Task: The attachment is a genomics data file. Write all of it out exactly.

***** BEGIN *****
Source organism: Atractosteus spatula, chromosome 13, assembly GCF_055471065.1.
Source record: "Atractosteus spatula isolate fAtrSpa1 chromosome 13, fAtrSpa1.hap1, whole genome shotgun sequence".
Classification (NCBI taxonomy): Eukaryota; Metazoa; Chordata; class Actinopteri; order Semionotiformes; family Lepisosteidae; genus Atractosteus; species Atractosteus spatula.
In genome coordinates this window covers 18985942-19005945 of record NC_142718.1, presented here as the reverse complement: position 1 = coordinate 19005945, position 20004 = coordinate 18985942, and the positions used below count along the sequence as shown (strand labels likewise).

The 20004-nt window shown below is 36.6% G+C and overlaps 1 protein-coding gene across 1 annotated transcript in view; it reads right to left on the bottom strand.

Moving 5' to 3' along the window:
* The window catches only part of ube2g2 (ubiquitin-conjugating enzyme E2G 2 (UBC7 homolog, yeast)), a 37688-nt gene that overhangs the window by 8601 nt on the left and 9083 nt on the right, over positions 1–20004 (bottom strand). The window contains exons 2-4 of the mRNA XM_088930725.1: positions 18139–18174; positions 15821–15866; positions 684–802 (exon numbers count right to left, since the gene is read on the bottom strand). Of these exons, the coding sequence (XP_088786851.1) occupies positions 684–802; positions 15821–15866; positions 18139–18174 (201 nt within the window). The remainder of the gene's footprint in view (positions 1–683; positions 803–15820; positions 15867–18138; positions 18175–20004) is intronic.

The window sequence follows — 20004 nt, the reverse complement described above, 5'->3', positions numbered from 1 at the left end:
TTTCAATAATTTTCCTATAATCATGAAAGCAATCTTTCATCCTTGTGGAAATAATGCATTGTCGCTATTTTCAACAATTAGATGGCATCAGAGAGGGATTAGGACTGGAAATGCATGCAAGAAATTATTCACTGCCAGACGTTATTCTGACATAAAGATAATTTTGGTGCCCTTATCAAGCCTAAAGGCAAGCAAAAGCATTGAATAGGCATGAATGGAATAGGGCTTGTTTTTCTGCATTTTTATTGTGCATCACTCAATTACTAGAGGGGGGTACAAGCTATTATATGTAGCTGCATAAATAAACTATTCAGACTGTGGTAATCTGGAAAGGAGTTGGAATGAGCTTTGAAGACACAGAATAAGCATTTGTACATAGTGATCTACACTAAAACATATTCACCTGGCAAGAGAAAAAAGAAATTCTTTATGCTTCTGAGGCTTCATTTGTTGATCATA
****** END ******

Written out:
Source organism: Atractosteus spatula, chromosome 13, assembly GCF_055471065.1.
Source record: "Atractosteus spatula isolate fAtrSpa1 chromosome 13, fAtrSpa1.hap1, whole genome shotgun sequence".
Classification (NCBI taxonomy): Eukaryota; Metazoa; Chordata; class Actinopteri; order Semionotiformes; family Lepisosteidae; genus Atractosteus; species Atractosteus spatula.
In genome coordinates this window covers 18985942-19005945 of record NC_142718.1, presented here as the reverse complement: position 1 = coordinate 19005945, position 20004 = coordinate 18985942, and the positions used below count along the sequence as shown (strand labels likewise).

The 20004-nt window shown below is 36.6% G+C and overlaps 1 protein-coding gene across 1 annotated transcript in view; it reads right to left on the bottom strand.

Moving 5' to 3' along the window:
* The window catches only part of ube2g2 (ubiquitin-conjugating enzyme E2G 2 (UBC7 homolog, yeast)), a 37688-nt gene that overhangs the window by 8601 nt on the left and 9083 nt on the right, over positions 1–20004 (bottom strand). The window contains exons 2-4 of the mRNA XM_088930725.1: positions 18139–18174; positions 15821–15866; positions 684–802 (exon numbers count right to left, since the gene is read on the bottom strand). Of these exons, the coding sequence (XP_088786851.1) occupies positions 684–802; positions 15821–15866; positions 18139–18174 (201 nt within the window). The remainder of the gene's footprint in view (positions 1–683; positions 803–15820; positions 15867–18138; positions 18175–20004) is intronic.

The window sequence follows — 20004 nt, the reverse complement described above, 5'->3', positions numbered from 1 at the left end:
TTTCAATAATTTTCCTATAATCATGAAAGCAATCTTTCATCCTTGTGGAAATAATGCATTGTCGCTATTTTCAACAATTAGATGGCATCAGAGAGGGATTAGGACTGGAAATGCATGCAAGAAATTATTCACTGCCAGACGTTATTCTGACATAAAGATAATTTTGGTGCCCTTATCAAGCCTAAAGGCAAGCAAAAGCATTGAATAGGCATGAATGGAATAGGGCTTGTTTTTCTGCATTTTTATTGTGCATCACTCAATTACTAGAGGGGGGTACAAGCTATTATATGTAGCTGCATAAATAAACTATTCAGACTGTGGTAATCTGGAAAGGAGTTGGAATGAGCTTTGAAGACACAGAATAAGCATTTGTACATAGTGATCTACACTAAAACATATTCACCTGGCAAGAGAAAAAAGAAATTCTTTATGCTTCTGAGGCTTCATTTGTTGATCATA